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“Politics and scams aside, you can’t help but smile at someone genuinely caring and showing compassion for a stranger.”

by Prince Of Petworth January 26, 2017 at 11:10 am 32 Comments


“Dear PoPville,

Today (1/25 5:00pm) waiting for my bus home (the Union Station- Georgetown circulator) I noticed a homeless woman talking to a man with a MAGA hat on at the bus stop. (First thought: oh jeez a trump supporter.)The bus comes, and all of the sudden the man is talking to the bus driver, explaining how this woman in from North Carolina, lost her phone, and needs to take the bus, but doesn’t have money. (Second thought: he’s getting scammed). He then helped the lady onto the bus, loaded ALL of her heavy suitcases and bags onto the seats, AND physically lifted her into the seat.

Politics and scams aside, you can’t help but smile at someone genuinely caring and showing compassion for a stranger.”

  • L.

    Good for him! I’d like to see his guy POTUS do that!

  • Iris

    I usually shake my head at trump supporters, but i dont believe they are bad people. I believe so many of them have concern for real issues like unemployment…..

    anyway, good for this guy. :-)

    • Anon

      +1 I have friend and family on both sides and I can agree, not all on the right are crazy and evil!

    • west_egg

      It’s certainly true that people in states like Ohio, Michigan, Pennsylvania and Wisconsin are slipping further and further behind. Between the new economy and the heroin epidemic their communities have been devastated. Their frustration is real and I feel for them.
      On the other hand, I cannot and will never excuse a vote for Donald Trump.

      • Anon

        Unfortunately, it’s happening in southern jersey too with the closing of the casinos. I know so many people who’s parents have spent their entire career working in one casino and have now are unemployed at an older age with no education and no other skill set. You can tell people to go back to school, but at that age, it’s not really realistic to start your career over and I don’t know if other states even provide free training to the elderly like they do around here. I’m also amazed to hear about the drug epidemic because I thought that was a 90s/2000s thing, but I guess it never really went away.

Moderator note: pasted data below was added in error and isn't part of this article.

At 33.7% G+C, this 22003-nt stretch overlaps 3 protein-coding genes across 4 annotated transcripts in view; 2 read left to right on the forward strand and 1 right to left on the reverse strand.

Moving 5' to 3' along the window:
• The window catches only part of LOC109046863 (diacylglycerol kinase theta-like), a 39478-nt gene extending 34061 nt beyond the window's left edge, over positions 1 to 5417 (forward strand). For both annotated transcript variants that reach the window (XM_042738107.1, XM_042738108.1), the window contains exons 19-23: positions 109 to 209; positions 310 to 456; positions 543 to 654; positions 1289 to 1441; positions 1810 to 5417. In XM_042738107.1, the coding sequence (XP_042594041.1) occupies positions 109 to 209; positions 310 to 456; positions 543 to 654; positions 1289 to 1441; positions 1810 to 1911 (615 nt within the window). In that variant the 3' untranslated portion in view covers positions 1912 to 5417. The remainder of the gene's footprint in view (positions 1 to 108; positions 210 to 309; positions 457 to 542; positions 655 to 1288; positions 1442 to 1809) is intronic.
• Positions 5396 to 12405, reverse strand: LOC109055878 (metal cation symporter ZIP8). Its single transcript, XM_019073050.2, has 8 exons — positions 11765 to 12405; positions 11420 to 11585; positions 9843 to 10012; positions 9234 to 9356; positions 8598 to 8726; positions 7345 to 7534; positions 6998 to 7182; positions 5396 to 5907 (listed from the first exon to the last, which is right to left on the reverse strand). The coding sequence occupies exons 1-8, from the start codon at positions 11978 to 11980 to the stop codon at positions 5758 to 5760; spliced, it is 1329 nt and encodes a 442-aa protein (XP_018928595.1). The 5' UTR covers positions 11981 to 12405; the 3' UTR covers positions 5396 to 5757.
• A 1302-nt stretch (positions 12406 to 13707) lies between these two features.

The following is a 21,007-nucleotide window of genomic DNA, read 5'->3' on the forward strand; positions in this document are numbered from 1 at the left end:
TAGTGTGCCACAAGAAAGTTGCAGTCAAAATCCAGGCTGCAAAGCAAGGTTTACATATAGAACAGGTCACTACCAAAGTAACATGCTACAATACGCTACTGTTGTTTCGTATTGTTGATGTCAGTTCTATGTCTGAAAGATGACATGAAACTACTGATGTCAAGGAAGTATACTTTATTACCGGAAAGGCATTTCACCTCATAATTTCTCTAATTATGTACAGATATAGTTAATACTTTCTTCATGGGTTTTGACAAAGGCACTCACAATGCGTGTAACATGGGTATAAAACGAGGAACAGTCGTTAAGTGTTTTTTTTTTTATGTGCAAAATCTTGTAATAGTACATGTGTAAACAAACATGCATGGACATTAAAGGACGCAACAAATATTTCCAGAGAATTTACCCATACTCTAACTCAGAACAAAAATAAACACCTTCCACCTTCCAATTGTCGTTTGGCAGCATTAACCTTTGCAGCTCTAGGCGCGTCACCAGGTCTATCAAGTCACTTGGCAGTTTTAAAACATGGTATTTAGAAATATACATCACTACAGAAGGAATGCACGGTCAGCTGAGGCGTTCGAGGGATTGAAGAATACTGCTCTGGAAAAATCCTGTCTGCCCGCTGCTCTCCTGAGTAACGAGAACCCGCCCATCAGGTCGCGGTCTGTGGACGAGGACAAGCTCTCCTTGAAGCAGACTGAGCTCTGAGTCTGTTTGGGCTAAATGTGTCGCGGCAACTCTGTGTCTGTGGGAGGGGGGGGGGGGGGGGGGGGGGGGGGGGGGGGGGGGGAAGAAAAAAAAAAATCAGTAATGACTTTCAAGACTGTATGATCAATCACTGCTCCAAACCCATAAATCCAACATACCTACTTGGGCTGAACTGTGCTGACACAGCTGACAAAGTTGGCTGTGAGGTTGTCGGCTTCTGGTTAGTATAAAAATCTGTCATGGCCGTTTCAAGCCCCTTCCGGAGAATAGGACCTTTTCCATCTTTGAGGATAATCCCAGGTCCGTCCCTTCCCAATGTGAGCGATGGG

• west_egg

          What do you do for people like your friends’ parents? People whose entire line of work is gone and not coming back. Same with coal miners, or people who work retail for that matter. Our economy is undergoing a huge transformation and people are turning to dark places for relief.
          As far as our drug problem — this opiod/heroin problem is relatively new, at least in the way it’s manifesting itself now.

          • dcgator

            Yup–now it’s affecting whiter communities, so you’re hearing about it.

          • Ms. D

            Sooo…I’m from Youngstown, Ohio. One of those formerly blue places that flipped red in the last election. I understood the plight of those who were employed in the steel industry until the ’70’s or ’80’s and were disrupted by the shutdowns (my own grandfather was a victim of “our” “Black Monday” in 1977 (5,000 workers from a single mill laid off on one day)). He was 50 and had left school just before the 8th grade…WTF was he supposed to do? Who is going to hire someone with a 7th grade education? Fortunately for him, he had enough money saved up at that point to just retire, sort of (more on this later).
            But I refuse to understand those people who think that we should “just bring the steel industry back,” and therefore don’t get an education and (this really happens!) refuse decent-paying jobs that are “beneath them” when they are offered. My family still lives in the area. My SIL (a BSN in a supervisory position) reports that CNAs, who generally make $12-15/hour + benefits at her hospital, generally last 6-12 months in the job. She comes home every day complaining about people who don’t want to *work* for a living. They refuse to help turn patients, refuse to deal with patients in isolation, etc., etc., etc. While my SIL is in a supervisory position, she *still* helps turn patients, deals with patients in isolation, etc., and did much more of that while an RN on general rotation on the floor. When I worked retail in the area, the amount of “not my job” attitude I observed was stunning.
            Even if the steel mill jobs DID come back, these people would refuse to do them after a single day! My grandmother loved to tell the story about how my mom ran away from my grandpa when he came home from work “early” one day. She was 3, and he usually went to work before she woke up and came home after she went to bed, so when he came home one day when she was still awake, SHE DIDN’T RECOGNIZE HER OWN FATHER AND RAN SCREAMING FROM THE STRANGER IN THE KITCHEN. All that’s to say that my grandfather worked double shifts on the regular, doing hard, manual labor. If you can’t deal with wounds and vomit, you *certainly* aren’t going to shovel slag out of a blast furnace for 14-16 hours/day!